I agree to concede part of the Land of Israel, but the moment I undertake this, it must be clear that Israel is the national home of the Jewish people, and a future Palestine is the full national solution for the Palestinians, wherever they are.

In other words, once she permits the Palestinians to print their own postage stamps, whether through negotiations with the quisling PA, or through unilateral ‘disengagement’, those postage stamp size ghettos will be ‘the national home’ of the Palestinians, thereby washing her hands not only of those living in the West Bank and Gaza, but the four or five million refugees. It’s not absolutely explicit, but she expressed similar sentiments a few months ago, and as I read it, that would mean the Palestinians with Israeli citizenship, too. In this, her position is indistinguishable from Lieberman’s, who campaigned on a platform of requiring Israeli Arabs to take an oath of allegiance to the Jewish state or relinquish their citizenship. As far as I know, every country requires such oaths of immigrants seeking citizenship, and none demands it of the native born, as it would render them stateless. If any other country did so, it would meet with howls of indignation, not least from those who applaud Lieberman’s initiative.

Ultimately, I don’t think it means very much to say this election evidences a shift to the right. I’ve often criticised opinion polls that ask respondents, mainly in the US, to place themselves somewhere on a continuum between ‘Liberal’ and ‘Conservative’ on the grounds that that only comprises a sliver of the political spectrum. The distance from left to right in Zionist politics is narrower still. Even Meretz was delighted to see Gaza bombed to smithereens. From my perspective, it makes no sense to call a party favouring ethnocracy, as all Zionist parties must, by definition, ‘left’. Left and right are of course relative terms, but I don’t think you can distinguish them by subtle differences over the timing or mechanism of ‘transfer’.

Sunday 8 February 2009

Join the fun

‘With international aid organizations describing the Gaza situation as a humanitarian crisis following the recent war,’ writes Jenna Hanson in the Jewish Telegraphic Agency, Associated Press writer Josef Federman reports that

The U.N. agency for Palestinian refugees suspended aid to the Gaza Strip on Friday, accusing the territory's Hamas rulers of stealing a delivery of humanitarian supplies for the second time this week…"Hamas has got to hand back all the aid that they have taken and they have to give credible assurances that this will not happen again. Until this happens, our imports into Gaza will be suspended," said UNRWA spokesman Chris Gunness.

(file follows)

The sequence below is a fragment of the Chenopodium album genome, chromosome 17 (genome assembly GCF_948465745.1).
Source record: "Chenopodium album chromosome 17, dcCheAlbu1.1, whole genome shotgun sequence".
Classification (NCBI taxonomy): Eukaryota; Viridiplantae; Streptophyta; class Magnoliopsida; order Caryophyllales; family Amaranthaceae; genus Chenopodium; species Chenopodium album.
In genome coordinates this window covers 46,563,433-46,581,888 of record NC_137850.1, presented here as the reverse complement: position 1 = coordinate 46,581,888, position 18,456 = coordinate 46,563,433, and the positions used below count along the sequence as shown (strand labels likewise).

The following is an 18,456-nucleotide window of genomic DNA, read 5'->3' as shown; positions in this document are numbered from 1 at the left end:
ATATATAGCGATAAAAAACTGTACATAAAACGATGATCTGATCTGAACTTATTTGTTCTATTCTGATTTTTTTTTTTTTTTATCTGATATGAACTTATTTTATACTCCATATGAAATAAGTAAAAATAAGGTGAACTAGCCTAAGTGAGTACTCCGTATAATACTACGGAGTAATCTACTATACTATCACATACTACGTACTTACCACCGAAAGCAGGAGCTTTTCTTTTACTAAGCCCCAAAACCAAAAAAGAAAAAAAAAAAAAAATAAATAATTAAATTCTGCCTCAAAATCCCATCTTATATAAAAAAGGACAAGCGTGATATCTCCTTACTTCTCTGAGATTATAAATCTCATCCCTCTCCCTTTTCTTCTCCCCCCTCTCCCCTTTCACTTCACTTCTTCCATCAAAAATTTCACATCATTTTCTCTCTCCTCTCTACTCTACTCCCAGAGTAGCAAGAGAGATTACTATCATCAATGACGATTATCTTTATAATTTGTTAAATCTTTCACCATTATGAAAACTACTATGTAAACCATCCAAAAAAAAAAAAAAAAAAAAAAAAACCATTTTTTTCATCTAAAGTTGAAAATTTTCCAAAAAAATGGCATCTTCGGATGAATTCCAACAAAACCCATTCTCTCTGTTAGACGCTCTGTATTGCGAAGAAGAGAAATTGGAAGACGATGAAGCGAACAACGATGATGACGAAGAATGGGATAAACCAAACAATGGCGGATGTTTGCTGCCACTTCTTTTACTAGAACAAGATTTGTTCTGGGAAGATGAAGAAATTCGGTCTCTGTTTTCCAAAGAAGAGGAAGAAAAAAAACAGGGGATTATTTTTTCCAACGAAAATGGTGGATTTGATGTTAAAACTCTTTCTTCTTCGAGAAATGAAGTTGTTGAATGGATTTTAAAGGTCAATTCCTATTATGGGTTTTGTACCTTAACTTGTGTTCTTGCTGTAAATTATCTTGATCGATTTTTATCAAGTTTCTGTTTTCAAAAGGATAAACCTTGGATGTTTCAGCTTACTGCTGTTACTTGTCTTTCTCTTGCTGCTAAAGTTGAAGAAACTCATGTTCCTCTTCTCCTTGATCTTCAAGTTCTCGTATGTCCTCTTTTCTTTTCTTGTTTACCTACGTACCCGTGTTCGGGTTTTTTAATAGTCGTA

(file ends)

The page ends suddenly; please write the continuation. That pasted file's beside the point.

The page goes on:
So, with hundreds of thousands of grieving, homeless, destitute people facing starvation, UNRWA, the agency responsible for their welfare, has determined that they can just go ahead and starve due to a demarcation dispute over who gets to distribute the flour and rice. Much as I deplore The International Community picking up the tab for Israel’s rampage, I want to see ample relief flow to the suffering Gazans as a matter of urgency. The UN’s latest exercise in cynicism, coupled with The International Community’s refusal to end Israel’s siege, and agreement that a ‘durable ceasefire’ must preclude Hamas from ‘rearming’ at all costs, illustrates just what value they place on the lives of Palestinians.

Israel is grappling with how to allow in necessary aid while keeping material that could be used against Israel out of the hands of Hamas,’ Hanson explains.

Peter Lerner, a spokesman for the office of Coordination of Government Activities in the Territories, distinguishes ‘immediate needs, such as medical supplies, food, fixing the windows -- all the things that are needed right now’ from ‘more long-term needs, such as rebuilding buildings and fixing hospitals and schools’.

According to Ran Yaron, director of the Occupied Territories Department at Physicians for Human Rights in Israel, ‘The windows of many homes and hospitals were broken during the war, and Israel is currently not allowing glass into Gaza.’

Gisha: The Legal Center for Freedom of Movement, spokesman Itamar Shachar said Israel is obstructing spare parts for water, sewage and power systems to enter the strip and has only permitted the passage of 64 percent of the fuel necessary to run Gaza's power system.

‘We will not allow hoses to pass in freely because hoses are put into rockets. We will not allow an unchecked amount of cement and concrete to enter because they will be used to build bunkers and underground tunnels for use against our soldiers,’ Lerner added. ‘My first job is to protect the citizens of Israel.’

To her credit, Hanson resists the obligation to write, as Federman does, ‘Israel unilaterally halted its devastating Gaza operation, meant to halt years of Hamas rocket attacks, on Jan. 18’. Nor is it just the dispassionate media who insist on painting Israel’s slaughter as self defence. In an advertisement in the Sydney Morning Herald entitled ‘The slaughter in Gaza’, 34 Australian luminaries, ‘condemn Israel’s disproportionate and indiscriminate use of force in response to Hamas’ rocket attacks’!

Meanwhile, the 700 courageous girls and boys who are patrolling the border to keep Israelis safe from window- and hose-wielding Palestinians are hungry, too.

Just in case you’ve been wondering why Israel expects its adversaries to stash their weapons in mosques, Noa Kocharek and Yuval Goren reported in Ha’aretz

Two Israeli curators on Thursday stumled [sic] upon an arms cache dating back to the British Mandate at a Synagogue in Hod Hasharon.

The weapons, which included grenades and bullet casings, were apparently stored in the building by the Hagannah Jewish militia.

Klein said that during the British Mandate, the synagogue used to serve as a shelter from Arab rioters, and therefore has long and narrow windows, and slits for firing. These slits apparently made the synagogue an ideal location for stashing the weapons.

But then, of course, the Hagannah were freedom fighters, not terrorists, like Hamas.